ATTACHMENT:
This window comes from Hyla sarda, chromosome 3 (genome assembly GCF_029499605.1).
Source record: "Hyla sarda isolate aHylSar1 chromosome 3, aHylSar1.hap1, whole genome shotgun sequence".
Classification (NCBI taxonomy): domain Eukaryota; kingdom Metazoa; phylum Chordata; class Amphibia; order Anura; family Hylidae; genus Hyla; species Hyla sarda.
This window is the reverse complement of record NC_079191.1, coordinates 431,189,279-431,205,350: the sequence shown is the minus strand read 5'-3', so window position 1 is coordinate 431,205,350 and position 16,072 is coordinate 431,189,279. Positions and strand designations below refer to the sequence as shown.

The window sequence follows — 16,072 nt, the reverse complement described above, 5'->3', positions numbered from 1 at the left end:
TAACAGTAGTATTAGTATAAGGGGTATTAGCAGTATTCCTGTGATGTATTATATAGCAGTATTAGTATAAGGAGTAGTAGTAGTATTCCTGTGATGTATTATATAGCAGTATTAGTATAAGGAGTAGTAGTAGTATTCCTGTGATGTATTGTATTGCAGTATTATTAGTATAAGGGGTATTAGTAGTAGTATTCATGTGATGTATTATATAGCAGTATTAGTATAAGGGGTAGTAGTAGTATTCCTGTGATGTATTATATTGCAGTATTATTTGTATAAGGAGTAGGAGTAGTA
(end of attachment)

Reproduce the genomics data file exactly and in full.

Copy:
This window comes from Hyla sarda, chromosome 3 (genome assembly GCF_029499605.1).
Source record: "Hyla sarda isolate aHylSar1 chromosome 3, aHylSar1.hap1, whole genome shotgun sequence".
Classification (NCBI taxonomy): domain Eukaryota; kingdom Metazoa; phylum Chordata; class Amphibia; order Anura; family Hylidae; genus Hyla; species Hyla sarda.
This window is the reverse complement of record NC_079191.1, coordinates 431,189,279-431,205,350: the sequence shown is the minus strand read 5'-3', so window position 1 is coordinate 431,205,350 and position 16,072 is coordinate 431,189,279. Positions and strand designations below refer to the sequence as shown.

The window sequence follows — 16,072 nt, the reverse complement described above, 5'->3', positions numbered from 1 at the left end:
TAACAGTAGTATTAGTATAAGGGGTATTAGCAGTATTCCTGTGATGTATTATATAGCAGTATTAGTATAAGGAGTAGTAGTAGTATTCCTGTGATGTATTATATAGCAGTATTAGTATAAGGAGTAGTAGTAGTATTCCTGTGATGTATTGTATTGCAGTATTATTAGTATAAGGGGTATTAGTAGTAGTATTCATGTGATGTATTATATAGCAGTATTAGTATAAGGGGTAGTAGTAGTATTCCTGTGATGTATTATATTGCAGTATTATTTGTATAAGGAGTAGGAGTAGTA